This reading of the discourse of the university expresses as a formula a number of ideas that we encountered in our initial discussion of enjoyment in the first chapter. Recall that Zizek argues that late capitalist societies are marked by (1) an injunction to enjoy and (2) the decline of symbolic efficiency. Late capitalist subjects are encouraged to find, develop, and express themselves. They are enjoined to have fulfilling sex lives and rewarding careers, to look their very best-- no matter what the cost --and to cultivate their spirituality. That these injunctions conflict, that one cannot do them all at once, and that they are accompanied by ever-present warnings against potential side effects, reminds us that we are dealing with the superego (as Zizek writes, "the S1 of the S2 itself, the dimension of an unconditional injunction that is inherent knowledge)... [L]ate capitalism directly commands the subject to enjoy, so enjoyment does not simply accompany one's duty. Enjoying is one's duty.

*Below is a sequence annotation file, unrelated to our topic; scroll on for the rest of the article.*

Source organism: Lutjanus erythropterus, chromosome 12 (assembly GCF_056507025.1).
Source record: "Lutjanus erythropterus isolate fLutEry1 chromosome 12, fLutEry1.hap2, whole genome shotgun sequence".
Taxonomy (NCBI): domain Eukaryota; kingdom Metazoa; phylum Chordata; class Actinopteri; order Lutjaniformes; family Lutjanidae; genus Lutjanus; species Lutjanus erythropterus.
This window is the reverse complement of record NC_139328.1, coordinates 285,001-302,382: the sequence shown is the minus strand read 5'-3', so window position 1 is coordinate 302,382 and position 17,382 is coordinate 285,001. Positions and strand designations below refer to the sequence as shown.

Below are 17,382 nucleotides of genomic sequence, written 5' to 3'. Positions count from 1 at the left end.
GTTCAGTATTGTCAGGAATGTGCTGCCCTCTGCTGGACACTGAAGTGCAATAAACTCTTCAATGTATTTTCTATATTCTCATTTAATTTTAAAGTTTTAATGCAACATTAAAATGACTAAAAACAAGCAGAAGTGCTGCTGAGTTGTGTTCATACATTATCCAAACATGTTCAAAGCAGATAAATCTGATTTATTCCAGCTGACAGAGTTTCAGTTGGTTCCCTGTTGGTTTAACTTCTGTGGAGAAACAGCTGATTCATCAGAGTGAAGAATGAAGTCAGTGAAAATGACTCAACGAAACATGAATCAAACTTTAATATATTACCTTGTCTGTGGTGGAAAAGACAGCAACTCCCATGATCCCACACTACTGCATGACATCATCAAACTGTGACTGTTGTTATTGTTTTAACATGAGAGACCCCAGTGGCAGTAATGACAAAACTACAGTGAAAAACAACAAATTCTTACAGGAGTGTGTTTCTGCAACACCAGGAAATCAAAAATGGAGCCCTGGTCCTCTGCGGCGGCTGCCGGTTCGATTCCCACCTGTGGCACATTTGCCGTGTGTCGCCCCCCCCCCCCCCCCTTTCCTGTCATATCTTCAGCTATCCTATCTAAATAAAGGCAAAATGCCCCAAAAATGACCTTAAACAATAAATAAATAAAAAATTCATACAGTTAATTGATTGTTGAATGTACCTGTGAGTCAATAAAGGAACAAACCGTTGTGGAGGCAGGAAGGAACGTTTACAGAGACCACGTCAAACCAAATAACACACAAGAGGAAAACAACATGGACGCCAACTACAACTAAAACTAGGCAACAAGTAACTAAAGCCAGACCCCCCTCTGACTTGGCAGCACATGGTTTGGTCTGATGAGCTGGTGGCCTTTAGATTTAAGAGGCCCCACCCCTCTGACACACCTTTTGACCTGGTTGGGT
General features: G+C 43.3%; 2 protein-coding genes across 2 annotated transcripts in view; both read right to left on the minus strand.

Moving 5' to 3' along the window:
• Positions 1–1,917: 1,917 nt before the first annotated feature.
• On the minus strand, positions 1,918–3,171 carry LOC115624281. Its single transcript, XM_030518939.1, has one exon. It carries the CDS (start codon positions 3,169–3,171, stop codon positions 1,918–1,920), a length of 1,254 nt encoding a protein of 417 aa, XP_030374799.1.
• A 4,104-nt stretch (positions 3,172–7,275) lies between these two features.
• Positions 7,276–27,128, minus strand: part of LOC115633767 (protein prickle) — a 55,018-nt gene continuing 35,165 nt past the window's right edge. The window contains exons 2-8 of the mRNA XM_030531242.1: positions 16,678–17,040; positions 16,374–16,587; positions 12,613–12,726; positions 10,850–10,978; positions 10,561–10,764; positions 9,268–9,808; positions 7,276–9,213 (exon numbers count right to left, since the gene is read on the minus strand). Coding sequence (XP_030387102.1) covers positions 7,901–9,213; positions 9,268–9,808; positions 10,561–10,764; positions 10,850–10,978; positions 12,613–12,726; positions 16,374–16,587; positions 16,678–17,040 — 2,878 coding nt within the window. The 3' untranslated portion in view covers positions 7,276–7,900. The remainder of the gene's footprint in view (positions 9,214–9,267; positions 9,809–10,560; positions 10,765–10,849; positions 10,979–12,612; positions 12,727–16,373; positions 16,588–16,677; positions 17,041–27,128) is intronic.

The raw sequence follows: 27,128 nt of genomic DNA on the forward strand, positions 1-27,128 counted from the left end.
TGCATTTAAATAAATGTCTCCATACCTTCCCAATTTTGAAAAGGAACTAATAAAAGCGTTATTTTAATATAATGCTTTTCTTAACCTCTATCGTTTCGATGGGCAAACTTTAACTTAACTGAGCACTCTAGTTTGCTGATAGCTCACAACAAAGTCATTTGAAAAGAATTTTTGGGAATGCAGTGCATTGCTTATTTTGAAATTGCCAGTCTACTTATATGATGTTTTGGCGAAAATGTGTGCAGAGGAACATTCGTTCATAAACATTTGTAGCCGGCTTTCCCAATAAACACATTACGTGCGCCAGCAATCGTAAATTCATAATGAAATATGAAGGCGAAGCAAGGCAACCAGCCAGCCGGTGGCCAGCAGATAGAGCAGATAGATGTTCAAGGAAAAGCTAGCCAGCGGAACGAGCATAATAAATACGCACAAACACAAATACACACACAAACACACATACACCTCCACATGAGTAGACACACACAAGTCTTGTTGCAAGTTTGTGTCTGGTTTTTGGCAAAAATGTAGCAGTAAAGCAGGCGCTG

The decline of symbolic efficiency (or collapse of the big Other) refers to the ultimate uncertainty in which late capitalist subjects find themselves. The formula for the discourse of the university expresses this idea in its lower half: S1-$. Late capitalism does not offer subjects a symbolic identity; it offers them imaginary identities-- ways to imagine themselves enjoying. These identities shift and change, taking on different meanings and attributes in different contexts. (97-9)